Waterbury to ensure polling stations are accessible to people with reduced mobility | USAO-CT



Leonard C Boyle, Acting United States Attorney for the District of Connecticut, today announced that the government has reached a settlement agreement with the City of Waterbury to ensure that people with disabilities can physically access polling stations.

The settlement agreement resolves a complaint filed with the US Department of Justice that the City of Waterbury was using voting sites that were inaccessible to people with disabilities. After receiving the complaint, the Civil Rights Division of the Department of Justice and the Connecticut U.S. Attorney’s Office spoke to city officials and people with disabilities, interviewed polling stations, and reviewed information provided by the city. The investigation determined that some polling stations in Waterbury did not fully comply with the requirements of the Americans with Disabilities Act, including excessively sloped parking lots, narrow doors, steep ramps and inaccessible door hardware. These non-compliant features made the city’s voting program inaccessible to voters with certain disabilities.

“Every voter has the basic right to vote in person at their local polling station, and this settlement agreement protects that right by ensuring access to the Waterbury polling stations for people with reduced mobility,” the US prosecutor said by Acting Boyle.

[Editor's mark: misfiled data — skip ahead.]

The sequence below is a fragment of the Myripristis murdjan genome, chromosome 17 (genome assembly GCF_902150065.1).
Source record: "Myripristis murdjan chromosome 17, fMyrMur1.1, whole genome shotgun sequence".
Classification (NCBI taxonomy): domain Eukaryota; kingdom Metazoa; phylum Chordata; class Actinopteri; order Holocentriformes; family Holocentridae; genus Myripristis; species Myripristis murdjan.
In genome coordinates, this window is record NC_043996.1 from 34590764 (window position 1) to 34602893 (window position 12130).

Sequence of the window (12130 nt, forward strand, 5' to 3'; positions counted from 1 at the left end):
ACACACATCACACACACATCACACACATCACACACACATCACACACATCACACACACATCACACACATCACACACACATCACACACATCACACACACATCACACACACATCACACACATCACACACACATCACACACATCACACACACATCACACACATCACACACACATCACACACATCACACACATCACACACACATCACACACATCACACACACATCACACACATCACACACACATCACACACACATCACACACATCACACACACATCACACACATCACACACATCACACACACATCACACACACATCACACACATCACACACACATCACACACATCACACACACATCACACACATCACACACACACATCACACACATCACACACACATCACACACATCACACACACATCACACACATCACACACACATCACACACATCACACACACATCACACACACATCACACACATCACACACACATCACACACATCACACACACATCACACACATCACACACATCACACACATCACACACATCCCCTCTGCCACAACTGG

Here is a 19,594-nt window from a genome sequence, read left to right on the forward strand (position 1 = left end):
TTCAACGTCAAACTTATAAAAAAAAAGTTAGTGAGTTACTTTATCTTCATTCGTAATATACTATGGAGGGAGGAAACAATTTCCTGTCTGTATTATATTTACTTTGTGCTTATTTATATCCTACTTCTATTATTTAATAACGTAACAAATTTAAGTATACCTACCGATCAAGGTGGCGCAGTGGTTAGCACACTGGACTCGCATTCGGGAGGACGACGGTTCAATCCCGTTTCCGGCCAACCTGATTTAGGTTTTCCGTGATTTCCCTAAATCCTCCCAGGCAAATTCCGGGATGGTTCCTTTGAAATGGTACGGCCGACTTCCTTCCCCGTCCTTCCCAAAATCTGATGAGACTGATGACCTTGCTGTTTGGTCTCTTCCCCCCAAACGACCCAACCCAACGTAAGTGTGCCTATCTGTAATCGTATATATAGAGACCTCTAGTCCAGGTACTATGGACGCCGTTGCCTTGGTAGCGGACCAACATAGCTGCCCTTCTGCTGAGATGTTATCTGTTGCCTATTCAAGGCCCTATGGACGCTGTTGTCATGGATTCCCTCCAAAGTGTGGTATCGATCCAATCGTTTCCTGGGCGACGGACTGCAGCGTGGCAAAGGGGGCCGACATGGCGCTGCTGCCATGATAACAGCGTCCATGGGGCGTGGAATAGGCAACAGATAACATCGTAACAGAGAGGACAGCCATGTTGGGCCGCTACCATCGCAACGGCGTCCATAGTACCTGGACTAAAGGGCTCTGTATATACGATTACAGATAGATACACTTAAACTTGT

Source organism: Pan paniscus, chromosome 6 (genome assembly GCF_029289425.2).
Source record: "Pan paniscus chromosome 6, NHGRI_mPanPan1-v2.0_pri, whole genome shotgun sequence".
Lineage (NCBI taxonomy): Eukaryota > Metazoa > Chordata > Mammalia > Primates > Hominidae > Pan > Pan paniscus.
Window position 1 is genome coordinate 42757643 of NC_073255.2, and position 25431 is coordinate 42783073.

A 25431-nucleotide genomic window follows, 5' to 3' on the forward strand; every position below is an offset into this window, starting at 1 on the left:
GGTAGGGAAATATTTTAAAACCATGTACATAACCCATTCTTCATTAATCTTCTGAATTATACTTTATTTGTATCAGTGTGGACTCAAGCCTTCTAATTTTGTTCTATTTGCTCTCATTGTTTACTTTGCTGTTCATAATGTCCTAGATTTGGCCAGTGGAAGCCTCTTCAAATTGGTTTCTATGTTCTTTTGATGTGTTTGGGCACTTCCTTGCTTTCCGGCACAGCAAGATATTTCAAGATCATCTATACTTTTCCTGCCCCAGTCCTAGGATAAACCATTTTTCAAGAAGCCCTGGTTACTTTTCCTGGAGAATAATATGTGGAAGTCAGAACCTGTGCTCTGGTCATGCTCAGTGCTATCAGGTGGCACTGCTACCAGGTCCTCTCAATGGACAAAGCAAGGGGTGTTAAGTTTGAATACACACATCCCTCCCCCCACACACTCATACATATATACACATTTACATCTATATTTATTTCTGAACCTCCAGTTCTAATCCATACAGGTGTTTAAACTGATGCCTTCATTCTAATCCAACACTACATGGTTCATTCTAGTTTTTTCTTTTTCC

Acting US Attorney Boyle noted that the town of Waterbury had cooperated with the investigation and had voluntarily entered into the deal. The city has already made improvements to bring voting locations into compliance, and the agreement is in effect for two years, during which time the U.S. attorney’s office will monitor the city’s compliance.

This case was handled by Assistant U.S. Attorney William M Brown, Jr., United States Attorney’s Office, District of Connecticut, and Senior Prosecutor Elizabeth Johnson, United States Department of Justice, Civil Rights Division, Human Rights Section. People with Disabilities.

Any member of the public who wishes to file a complaint alleging that a public accommodation or public entity in Connecticut is not accessible to people with disabilities can contact the United States Attorney’s Office at 203-821-3700.

Additional information on ADA is available at www.ada.gov, or by calling the Department of Justice’s toll-free information line at (800) 514-0301 and (800) 514-0383 (TTY). More information on the Civil Rights Division of the Department of Justice and the laws it administers can be found at www.justice.gov/crt. A copy of the Settlement Agreement can be found at www.ada.gov.


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